This mission, in fact, had made him fear for her safety more than once. While he knew that she was capable of protecting herself, he had been listening when Chernov had uttered six words which had made his heart clench in cold terror: "You're going to be a mother."
He closed his eyes for a minute to hold back the tears he felt coming to them. He had feared so often about this danger--about his beloved being raped, . . . about being unable to save or protect her.
He knew--more from instinct and character study than from her words--that it wouldn't be the first time for her, . . . but that fact only made the fear stronger. He felt like a failure enough, irrational though the feeling may have been, that he hadn't been there earlier in her life to protect her from the predators who had abused her.
That he might be forced to listen, therefore, while it happened again had made an indescribable, feral need to protect her burn in his soul. While nothing could make him stop loving her--while no violation of her could lessen her in his eyes, he needed desperately to protect her from experiencing such pain again--for her own sanity's sake.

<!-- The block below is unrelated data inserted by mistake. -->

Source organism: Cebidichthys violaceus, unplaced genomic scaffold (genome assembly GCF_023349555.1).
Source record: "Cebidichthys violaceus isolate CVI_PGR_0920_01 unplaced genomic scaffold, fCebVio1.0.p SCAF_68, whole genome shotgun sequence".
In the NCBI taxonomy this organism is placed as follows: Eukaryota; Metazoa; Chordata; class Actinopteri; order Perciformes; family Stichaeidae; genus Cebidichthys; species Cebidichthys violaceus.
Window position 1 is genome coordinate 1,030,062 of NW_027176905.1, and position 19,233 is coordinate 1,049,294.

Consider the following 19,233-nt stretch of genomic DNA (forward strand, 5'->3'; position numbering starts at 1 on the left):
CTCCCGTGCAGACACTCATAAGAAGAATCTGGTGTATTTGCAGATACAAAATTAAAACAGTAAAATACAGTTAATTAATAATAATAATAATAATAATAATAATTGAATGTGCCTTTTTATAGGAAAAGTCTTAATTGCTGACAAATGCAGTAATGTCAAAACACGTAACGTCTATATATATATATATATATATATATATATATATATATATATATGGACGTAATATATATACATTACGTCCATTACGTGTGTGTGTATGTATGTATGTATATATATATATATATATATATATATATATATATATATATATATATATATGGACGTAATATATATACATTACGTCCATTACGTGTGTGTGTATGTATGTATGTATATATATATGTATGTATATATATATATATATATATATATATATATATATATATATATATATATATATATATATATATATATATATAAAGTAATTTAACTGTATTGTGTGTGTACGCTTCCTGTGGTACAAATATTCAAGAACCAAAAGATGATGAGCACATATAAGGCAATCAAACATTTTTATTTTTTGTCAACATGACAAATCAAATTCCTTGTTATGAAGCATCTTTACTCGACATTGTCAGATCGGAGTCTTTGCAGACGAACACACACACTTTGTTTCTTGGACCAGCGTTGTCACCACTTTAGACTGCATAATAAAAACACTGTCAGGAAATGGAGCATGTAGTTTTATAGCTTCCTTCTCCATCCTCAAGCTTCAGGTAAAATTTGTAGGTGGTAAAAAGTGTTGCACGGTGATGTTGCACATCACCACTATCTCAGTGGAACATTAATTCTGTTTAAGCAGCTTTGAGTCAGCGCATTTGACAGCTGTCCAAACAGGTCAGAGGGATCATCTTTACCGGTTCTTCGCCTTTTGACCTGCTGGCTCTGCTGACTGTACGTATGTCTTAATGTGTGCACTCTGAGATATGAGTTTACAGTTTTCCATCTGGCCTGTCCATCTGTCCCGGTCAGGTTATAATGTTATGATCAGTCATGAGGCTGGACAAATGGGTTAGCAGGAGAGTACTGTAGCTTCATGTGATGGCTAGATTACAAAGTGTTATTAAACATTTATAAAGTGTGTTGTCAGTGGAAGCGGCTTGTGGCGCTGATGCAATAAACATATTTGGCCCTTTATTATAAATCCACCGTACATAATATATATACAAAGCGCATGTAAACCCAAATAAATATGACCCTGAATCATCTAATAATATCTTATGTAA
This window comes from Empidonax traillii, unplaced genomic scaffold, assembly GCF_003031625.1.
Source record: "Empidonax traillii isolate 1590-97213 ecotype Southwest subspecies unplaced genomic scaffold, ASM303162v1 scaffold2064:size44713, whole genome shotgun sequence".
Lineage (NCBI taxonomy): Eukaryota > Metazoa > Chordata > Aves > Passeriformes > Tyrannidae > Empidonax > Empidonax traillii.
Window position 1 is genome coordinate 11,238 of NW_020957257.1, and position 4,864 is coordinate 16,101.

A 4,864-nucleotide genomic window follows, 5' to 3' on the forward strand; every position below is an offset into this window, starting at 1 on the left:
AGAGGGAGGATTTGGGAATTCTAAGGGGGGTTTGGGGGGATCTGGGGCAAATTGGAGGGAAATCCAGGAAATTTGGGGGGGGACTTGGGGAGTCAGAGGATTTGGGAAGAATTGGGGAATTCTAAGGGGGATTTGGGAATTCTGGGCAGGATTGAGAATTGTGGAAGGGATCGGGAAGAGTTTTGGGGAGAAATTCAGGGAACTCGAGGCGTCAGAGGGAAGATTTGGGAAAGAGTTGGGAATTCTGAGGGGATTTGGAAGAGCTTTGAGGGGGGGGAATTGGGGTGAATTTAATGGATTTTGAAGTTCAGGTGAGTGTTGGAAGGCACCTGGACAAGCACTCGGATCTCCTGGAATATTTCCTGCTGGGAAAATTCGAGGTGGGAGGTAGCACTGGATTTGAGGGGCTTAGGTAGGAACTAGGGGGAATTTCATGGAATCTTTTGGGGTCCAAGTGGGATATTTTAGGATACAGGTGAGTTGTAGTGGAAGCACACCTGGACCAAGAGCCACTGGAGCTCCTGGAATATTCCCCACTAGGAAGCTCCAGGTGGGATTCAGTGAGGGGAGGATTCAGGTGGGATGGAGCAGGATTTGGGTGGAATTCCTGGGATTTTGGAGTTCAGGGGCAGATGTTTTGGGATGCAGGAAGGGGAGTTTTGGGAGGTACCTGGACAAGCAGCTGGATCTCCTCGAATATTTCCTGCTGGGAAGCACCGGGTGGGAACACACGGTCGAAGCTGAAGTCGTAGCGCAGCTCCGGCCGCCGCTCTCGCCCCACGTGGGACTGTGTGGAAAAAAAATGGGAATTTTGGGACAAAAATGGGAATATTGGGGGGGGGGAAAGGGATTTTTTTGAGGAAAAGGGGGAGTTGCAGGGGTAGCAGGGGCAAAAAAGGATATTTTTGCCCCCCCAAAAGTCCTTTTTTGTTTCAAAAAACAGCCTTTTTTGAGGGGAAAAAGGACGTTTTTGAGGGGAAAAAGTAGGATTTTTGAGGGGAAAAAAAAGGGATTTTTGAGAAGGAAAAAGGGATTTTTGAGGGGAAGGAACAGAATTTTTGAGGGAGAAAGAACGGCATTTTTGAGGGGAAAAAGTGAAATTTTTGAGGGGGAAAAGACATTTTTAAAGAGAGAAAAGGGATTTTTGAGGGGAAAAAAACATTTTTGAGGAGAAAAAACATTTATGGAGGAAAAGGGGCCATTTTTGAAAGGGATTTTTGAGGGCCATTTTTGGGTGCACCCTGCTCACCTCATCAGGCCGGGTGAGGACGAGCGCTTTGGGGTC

He had immediately found his team then and had started in motion the final phase of the mission. He had wanted to be able to listen to everything her comlink had broadcast back to Section, of course--had wanted to listen during the mission prep. and on the entire journey to free her, just so he could know what was happening--what she was going through, . . . but it hadn't been possible. Instead, therefore, he had demanded frequent updates from Birkoff--but it had been hard for Section's computer genius to tell entirely what was happening.
Michael had only gotten the entire story from Nikita, in fact, awhile after he had arrived to save her. He had been only mildly relieved when he had first asked her whether she was alright; her answer had been distracted, and it had been hard to tell whether it was a distraction caused by Chernov's death or by what might have come before.